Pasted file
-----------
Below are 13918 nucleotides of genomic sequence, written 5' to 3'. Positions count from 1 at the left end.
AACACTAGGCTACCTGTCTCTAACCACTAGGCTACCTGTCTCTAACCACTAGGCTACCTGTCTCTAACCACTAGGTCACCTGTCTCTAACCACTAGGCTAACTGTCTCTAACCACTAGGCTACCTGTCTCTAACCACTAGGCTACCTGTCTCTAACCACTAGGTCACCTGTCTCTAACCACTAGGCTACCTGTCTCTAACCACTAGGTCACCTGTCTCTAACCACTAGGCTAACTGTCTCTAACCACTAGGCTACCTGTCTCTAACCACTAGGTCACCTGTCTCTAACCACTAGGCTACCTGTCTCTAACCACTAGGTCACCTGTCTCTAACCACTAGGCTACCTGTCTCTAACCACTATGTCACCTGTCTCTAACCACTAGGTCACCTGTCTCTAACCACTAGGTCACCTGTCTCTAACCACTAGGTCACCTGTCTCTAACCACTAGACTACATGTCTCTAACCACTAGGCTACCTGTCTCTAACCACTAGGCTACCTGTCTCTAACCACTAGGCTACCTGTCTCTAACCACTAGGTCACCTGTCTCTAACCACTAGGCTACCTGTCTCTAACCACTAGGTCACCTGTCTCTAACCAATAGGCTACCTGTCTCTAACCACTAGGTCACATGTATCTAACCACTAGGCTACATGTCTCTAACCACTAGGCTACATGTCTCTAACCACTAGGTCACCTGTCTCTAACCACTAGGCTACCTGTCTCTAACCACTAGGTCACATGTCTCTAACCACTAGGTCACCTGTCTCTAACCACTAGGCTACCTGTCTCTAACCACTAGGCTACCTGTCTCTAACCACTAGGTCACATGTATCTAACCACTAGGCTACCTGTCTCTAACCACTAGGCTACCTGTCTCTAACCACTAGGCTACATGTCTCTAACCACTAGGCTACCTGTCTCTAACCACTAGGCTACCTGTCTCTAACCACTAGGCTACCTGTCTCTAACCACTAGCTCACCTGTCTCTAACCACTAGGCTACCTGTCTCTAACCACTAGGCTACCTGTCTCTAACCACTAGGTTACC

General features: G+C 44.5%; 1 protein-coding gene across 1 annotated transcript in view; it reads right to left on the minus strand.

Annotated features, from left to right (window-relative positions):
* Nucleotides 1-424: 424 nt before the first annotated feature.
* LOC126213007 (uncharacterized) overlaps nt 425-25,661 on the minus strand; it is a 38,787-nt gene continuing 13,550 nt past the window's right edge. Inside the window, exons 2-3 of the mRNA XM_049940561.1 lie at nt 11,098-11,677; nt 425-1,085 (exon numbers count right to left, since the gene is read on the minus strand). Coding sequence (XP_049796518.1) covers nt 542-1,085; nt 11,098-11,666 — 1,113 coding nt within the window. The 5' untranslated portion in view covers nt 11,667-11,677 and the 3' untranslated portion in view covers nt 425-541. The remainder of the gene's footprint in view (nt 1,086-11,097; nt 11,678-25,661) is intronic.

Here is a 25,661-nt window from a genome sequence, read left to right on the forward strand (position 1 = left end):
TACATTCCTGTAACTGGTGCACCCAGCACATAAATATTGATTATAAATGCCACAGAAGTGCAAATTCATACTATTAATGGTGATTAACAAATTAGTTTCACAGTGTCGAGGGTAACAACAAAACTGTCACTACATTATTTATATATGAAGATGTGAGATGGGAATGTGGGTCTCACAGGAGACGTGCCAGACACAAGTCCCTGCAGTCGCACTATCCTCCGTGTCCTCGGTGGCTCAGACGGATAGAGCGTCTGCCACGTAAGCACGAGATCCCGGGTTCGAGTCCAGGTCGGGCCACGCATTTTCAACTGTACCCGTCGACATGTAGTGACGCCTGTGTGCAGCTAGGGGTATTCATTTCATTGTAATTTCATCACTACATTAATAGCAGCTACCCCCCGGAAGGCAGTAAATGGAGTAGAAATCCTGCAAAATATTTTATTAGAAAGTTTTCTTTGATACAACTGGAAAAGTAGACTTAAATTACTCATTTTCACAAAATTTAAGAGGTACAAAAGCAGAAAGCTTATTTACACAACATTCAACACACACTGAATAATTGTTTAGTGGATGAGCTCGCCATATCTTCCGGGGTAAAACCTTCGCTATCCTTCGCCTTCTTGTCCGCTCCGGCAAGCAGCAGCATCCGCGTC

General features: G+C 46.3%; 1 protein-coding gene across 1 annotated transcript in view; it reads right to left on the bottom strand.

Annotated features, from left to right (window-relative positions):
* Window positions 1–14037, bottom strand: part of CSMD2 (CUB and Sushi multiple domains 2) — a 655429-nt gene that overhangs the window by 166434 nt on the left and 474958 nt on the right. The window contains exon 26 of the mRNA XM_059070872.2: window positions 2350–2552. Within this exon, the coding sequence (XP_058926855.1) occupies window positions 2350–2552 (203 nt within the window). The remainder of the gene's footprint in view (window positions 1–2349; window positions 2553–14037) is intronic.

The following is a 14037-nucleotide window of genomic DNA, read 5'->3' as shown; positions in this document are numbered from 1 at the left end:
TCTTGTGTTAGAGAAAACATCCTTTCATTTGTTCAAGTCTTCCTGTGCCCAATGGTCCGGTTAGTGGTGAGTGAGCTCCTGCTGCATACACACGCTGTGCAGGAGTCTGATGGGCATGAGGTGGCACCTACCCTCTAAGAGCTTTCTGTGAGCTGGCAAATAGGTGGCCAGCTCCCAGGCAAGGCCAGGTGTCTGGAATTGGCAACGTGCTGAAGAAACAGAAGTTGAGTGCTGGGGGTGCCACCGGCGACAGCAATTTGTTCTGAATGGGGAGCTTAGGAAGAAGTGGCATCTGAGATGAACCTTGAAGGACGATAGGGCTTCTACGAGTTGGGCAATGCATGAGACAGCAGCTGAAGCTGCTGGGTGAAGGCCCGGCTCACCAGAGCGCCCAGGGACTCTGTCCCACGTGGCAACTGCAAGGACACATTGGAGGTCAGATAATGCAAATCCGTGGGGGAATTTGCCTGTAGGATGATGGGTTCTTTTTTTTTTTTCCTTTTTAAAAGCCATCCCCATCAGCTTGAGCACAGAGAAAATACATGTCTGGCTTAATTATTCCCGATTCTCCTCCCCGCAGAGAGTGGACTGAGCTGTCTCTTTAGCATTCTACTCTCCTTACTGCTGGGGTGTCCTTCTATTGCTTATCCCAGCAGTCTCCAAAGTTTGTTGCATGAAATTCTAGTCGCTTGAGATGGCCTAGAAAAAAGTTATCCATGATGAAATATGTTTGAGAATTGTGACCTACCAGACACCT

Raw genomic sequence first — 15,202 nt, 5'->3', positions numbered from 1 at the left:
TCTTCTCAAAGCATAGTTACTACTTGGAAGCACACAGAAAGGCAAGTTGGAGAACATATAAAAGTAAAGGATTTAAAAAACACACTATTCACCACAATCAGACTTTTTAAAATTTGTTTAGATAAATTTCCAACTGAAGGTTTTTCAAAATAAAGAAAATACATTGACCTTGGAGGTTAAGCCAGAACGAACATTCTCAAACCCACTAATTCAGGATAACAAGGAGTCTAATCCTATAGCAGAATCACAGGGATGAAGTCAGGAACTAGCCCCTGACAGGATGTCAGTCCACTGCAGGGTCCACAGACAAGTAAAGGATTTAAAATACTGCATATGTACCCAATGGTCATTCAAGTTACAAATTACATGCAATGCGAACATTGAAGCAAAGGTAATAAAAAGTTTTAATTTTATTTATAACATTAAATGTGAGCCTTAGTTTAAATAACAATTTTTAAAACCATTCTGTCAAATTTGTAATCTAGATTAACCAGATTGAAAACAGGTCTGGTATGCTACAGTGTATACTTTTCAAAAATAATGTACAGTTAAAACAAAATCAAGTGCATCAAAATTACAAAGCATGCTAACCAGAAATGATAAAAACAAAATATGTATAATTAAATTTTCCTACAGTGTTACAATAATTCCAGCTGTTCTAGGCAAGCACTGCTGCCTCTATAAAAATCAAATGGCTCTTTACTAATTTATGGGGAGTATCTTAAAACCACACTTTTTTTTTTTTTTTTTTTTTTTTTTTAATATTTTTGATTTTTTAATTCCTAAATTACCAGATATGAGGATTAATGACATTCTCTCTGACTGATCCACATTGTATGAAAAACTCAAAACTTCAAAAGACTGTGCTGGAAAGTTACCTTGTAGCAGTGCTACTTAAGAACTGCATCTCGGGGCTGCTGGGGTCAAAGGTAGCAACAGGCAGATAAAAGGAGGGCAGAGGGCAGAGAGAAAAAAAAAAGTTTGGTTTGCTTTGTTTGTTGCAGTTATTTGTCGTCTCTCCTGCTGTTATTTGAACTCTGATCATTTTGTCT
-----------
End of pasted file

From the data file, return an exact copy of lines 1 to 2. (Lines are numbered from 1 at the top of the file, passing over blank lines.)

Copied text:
Below are 13918 nucleotides of genomic sequence, written 5' to 3'. Positions count from 1 at the left end.
AACACTAGGCTACCTGTCTCTAACCACTAGGCTACCTGTCTCTAACCACTAGGCTACCTGTCTCTAACCACTAGGTCACCTGTCTCTAACCACTAGGCTAACTGTCTCTAACCACTAGGCTACCTGTCTCTAACCACTAGGCTACCTGTCTCTAACCACTAGGTCACCTGTCTCTAACCACTAGGCTACCTGTCTCTAACCACTAGGTCACCTGTCTCTAACCACTAGGCTAACTGTCTCTAACCACTAGGCTACCTGTCTCTAACCACTAGGTCACCTGTCTCTAACCACTAGGCTACCTGTCTCTAACCACTAGGTCACCTGTCTCTAACCACTAGGCTACCTGTCTCTAACCACTATGTCACCTGTCTCTAACCACTAGGTCACCTGTCTCTAACCACTAGGTCACCTGTCTCTAACCACTAGGTCACCTGTCTCTAACCACTAGACTACATGTCTCTAACCACTAGGCTACCTGTCTCTAACCACTAGGCTACCTGTCTCTAACCACTAGGCTACCTGTCTCTAACCACTAGGTCACCTGTCTCTAACCACTAGGCTACCTGTCTCTAACCACTAGGTCACCTGTCTCTAACCAATAGGCTACCTGTCTCTAACCACTAGGTCACATGTATCTAACCACTAGGCTACATGTCTCTAACCACTAGGCTACATGTCTCTAACCACTAGGTCACCTGTCTCTAACCACTAGGCTACCTGTCTCTAACCACTAGGTCACATGTCTCTAACCACTAGGTCACCTGTCTCTAACCACTAGGCTACCTGTCTCTAACCACTAGGCTACCTGTCTCTAACCACTAGGTCACATGTATCTAACCACTAGGCTACCTGTCTCTAACCACTAGGCTACCTGTCTCTAACCACTAGGCTACATGTCTCTAACCACTAGGCTACCTGTCTCTAACCACTAGGCTACCTGTCTCTAACCACTAGGCTACCTGTCTCTAACCACTAGCTCACCTGTCTCTAACCACTAGGCTACCTGTCTCTAACCACTAGGCTACCTGTCTCTAACCACTAGGTTACC